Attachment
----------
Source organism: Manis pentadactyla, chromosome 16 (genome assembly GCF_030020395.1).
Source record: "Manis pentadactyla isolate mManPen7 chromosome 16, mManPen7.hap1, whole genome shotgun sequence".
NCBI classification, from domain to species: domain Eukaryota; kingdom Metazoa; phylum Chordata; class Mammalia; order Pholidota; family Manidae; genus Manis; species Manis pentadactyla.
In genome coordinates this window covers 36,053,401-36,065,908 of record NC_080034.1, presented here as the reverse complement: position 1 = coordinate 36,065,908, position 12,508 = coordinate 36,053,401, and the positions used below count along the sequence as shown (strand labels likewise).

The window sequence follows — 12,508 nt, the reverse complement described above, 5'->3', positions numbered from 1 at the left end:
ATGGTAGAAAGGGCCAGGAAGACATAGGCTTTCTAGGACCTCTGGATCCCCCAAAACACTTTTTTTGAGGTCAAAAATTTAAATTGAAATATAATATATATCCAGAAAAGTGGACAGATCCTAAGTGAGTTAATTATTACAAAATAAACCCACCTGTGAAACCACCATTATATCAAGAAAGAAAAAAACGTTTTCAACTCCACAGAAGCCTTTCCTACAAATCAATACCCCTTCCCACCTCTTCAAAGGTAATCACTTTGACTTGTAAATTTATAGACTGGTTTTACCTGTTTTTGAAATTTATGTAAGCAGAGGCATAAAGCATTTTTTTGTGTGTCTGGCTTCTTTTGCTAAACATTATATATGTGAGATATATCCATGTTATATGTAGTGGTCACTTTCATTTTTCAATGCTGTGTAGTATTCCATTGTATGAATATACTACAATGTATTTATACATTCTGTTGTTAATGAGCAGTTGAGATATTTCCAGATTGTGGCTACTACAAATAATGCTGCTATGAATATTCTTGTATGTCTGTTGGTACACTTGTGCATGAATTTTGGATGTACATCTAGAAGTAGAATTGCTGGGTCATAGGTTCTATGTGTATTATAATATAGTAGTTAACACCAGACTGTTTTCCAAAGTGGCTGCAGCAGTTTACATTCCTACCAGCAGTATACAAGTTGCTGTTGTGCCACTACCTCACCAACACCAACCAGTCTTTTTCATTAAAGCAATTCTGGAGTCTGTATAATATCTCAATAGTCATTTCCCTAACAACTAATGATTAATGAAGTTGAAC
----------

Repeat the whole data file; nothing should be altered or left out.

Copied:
Source organism: Manis pentadactyla, chromosome 16 (genome assembly GCF_030020395.1).
Source record: "Manis pentadactyla isolate mManPen7 chromosome 16, mManPen7.hap1, whole genome shotgun sequence".
NCBI classification, from domain to species: domain Eukaryota; kingdom Metazoa; phylum Chordata; class Mammalia; order Pholidota; family Manidae; genus Manis; species Manis pentadactyla.
In genome coordinates this window covers 36,053,401-36,065,908 of record NC_080034.1, presented here as the reverse complement: position 1 = coordinate 36,065,908, position 12,508 = coordinate 36,053,401, and the positions used below count along the sequence as shown (strand labels likewise).

The window sequence follows — 12,508 nt, the reverse complement described above, 5'->3', positions numbered from 1 at the left end:
ATGGTAGAAAGGGCCAGGAAGACATAGGCTTTCTAGGACCTCTGGATCCCCCAAAACACTTTTTTTGAGGTCAAAAATTTAAATTGAAATATAATATATATCCAGAAAAGTGGACAGATCCTAAGTGAGTTAATTATTACAAAATAAACCCACCTGTGAAACCACCATTATATCAAGAAAGAAAAAAACGTTTTCAACTCCACAGAAGCCTTTCCTACAAATCAATACCCCTTCCCACCTCTTCAAAGGTAATCACTTTGACTTGTAAATTTATAGACTGGTTTTACCTGTTTTTGAAATTTATGTAAGCAGAGGCATAAAGCATTTTTTTGTGTGTCTGGCTTCTTTTGCTAAACATTATATATGTGAGATATATCCATGTTATATGTAGTGGTCACTTTCATTTTTCAATGCTGTGTAGTATTCCATTGTATGAATATACTACAATGTATTTATACATTCTGTTGTTAATGAGCAGTTGAGATATTTCCAGATTGTGGCTACTACAAATAATGCTGCTATGAATATTCTTGTATGTCTGTTGGTACACTTGTGCATGAATTTTGGATGTACATCTAGAAGTAGAATTGCTGGGTCATAGGTTCTATGTGTATTATAATATAGTAGTTAACACCAGACTGTTTTCCAAAGTGGCTGCAGCAGTTTACATTCCTACCAGCAGTATACAAGTTGCTGTTGTGCCACTACCTCACCAACACCAACCAGTCTTTTTCATTAAAGCAATTCTGGAGTCTGTATAATATCTCAATAGTCATTTCCCTAACAACTAATGATTAATGAAGTTGAAC